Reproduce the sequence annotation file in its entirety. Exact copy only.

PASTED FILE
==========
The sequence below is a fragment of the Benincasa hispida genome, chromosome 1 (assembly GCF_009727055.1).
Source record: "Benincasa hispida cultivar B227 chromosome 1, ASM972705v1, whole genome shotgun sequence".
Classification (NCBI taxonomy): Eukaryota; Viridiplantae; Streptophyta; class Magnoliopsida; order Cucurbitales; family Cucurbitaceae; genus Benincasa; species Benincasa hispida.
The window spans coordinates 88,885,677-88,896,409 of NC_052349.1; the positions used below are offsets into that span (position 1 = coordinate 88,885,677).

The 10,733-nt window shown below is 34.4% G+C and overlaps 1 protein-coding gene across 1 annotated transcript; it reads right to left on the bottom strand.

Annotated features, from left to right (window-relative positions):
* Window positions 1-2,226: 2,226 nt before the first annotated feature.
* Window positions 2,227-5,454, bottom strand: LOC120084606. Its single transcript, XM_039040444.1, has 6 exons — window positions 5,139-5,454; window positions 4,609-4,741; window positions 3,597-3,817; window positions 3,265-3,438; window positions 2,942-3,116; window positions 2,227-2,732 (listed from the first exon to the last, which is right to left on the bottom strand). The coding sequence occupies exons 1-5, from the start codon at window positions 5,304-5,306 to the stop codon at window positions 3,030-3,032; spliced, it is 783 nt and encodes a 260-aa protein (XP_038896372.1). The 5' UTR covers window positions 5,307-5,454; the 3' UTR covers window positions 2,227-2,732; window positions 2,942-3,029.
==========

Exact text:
The sequence below is a fragment of the Benincasa hispida genome, chromosome 1 (assembly GCF_009727055.1).
Source record: "Benincasa hispida cultivar B227 chromosome 1, ASM972705v1, whole genome shotgun sequence".
Classification (NCBI taxonomy): Eukaryota; Viridiplantae; Streptophyta; class Magnoliopsida; order Cucurbitales; family Cucurbitaceae; genus Benincasa; species Benincasa hispida.
The window spans coordinates 88,885,677-88,896,409 of NC_052349.1; the positions used below are offsets into that span (position 1 = coordinate 88,885,677).

The 10,733-nt window shown below is 34.4% G+C and overlaps 1 protein-coding gene across 1 annotated transcript; it reads right to left on the bottom strand.

Annotated features, from left to right (window-relative positions):
* Window positions 1-2,226: 2,226 nt before the first annotated feature.
* Window positions 2,227-5,454, bottom strand: LOC120084606. Its single transcript, XM_039040444.1, has 6 exons — window positions 5,139-5,454; window positions 4,609-4,741; window positions 3,597-3,817; window positions 3,265-3,438; window positions 2,942-3,116; window positions 2,227-2,732 (listed from the first exon to the last, which is right to left on the bottom strand). The coding sequence occupies exons 1-5, from the start codon at window positions 5,304-5,306 to the stop codon at window positions 3,030-3,032; spliced, it is 783 nt and encodes a 260-aa protein (XP_038896372.1). The 5' UTR covers window positions 5,307-5,454; the 3' UTR covers window positions 2,227-2,732; window positions 2,942-3,029.